A kidney transplant recipient is still living healthily 50 years on.

Michael Phillips was aged 21 when he underwent the transplant op back in 1971 and his donor kidney was only expected to last 10 to 15 years but he is still going strong.

Retired construction worker Michael, 71, is one of the longest surviving kidney transplantees.

He said: “All I knew about the donor was that it was a young guy who had died, I think from a brain haemorrhage.

“The older I get, the more I think about how fantastic that family were to give me a second chance.

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"I still think about the donor, and it would be nice to let them know how things turned out, the difference it made to my life.

“I owe an unpayable debt of gratitude to that family and to the surgeons, doctors, nurses and specialists I have met.”

Grandfather Michael, of Whitstable, Kent, fell ill in February 1971 when his kidneys suddenly stopped working.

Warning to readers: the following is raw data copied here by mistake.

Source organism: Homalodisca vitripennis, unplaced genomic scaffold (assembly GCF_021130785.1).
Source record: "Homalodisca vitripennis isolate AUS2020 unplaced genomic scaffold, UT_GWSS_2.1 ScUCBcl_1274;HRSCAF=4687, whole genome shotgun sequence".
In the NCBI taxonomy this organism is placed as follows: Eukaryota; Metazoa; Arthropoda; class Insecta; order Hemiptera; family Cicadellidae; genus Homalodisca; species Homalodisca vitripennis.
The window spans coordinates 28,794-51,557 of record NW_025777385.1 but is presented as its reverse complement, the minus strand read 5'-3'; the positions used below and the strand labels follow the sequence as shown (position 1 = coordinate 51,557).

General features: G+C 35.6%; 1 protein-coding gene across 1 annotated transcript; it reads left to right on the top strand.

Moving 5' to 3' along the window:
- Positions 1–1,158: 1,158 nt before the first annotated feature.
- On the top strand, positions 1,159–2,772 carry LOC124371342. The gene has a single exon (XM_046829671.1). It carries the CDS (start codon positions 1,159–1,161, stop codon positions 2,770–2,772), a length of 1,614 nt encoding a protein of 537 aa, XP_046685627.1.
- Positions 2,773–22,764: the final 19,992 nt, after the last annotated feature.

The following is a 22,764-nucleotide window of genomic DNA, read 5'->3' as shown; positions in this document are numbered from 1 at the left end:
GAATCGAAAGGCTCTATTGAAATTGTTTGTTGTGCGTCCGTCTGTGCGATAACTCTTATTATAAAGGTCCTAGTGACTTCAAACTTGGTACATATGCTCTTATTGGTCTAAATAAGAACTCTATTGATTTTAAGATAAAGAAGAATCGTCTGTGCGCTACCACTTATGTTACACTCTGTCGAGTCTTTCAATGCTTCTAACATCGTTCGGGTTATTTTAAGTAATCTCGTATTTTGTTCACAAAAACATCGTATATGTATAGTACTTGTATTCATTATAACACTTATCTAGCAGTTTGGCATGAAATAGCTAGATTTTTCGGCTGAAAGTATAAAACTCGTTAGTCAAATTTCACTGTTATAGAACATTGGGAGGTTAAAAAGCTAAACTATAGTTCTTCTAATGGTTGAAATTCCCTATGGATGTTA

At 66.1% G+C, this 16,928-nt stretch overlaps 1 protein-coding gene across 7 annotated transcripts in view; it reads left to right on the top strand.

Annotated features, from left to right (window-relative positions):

He had to undergo gruelling nine-hour dialysis sessions each week until the transplant surgery in July of that year.

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Kidneys from deceased donors usually need replacing with another transplant after 10-15 years
Kidneys from deceased donors usually need replacing with another transplant after 10-15 years

Michael went back to work two months later, before marrying and having three children.

He still leads a fit and healthy life and enjoys regular games of badminton and table tennis.

Staff at the Kent and Canterbury Hospital organised a cake to mark his kidney’s 50th anniversary.

Transplant nurse manager Lucy Greenfield said: “It is unusual to have a patient who received a kidney from a deceased donor to have survived for 50 years without another transplant.

"We would expect a kidney to last for 10 to 15 years after transplant.”

Angela Dunn, 75, is believed to be the oldest surviving kidney transplant patient. She got her new kidney in 1970 and the organ is still healthy.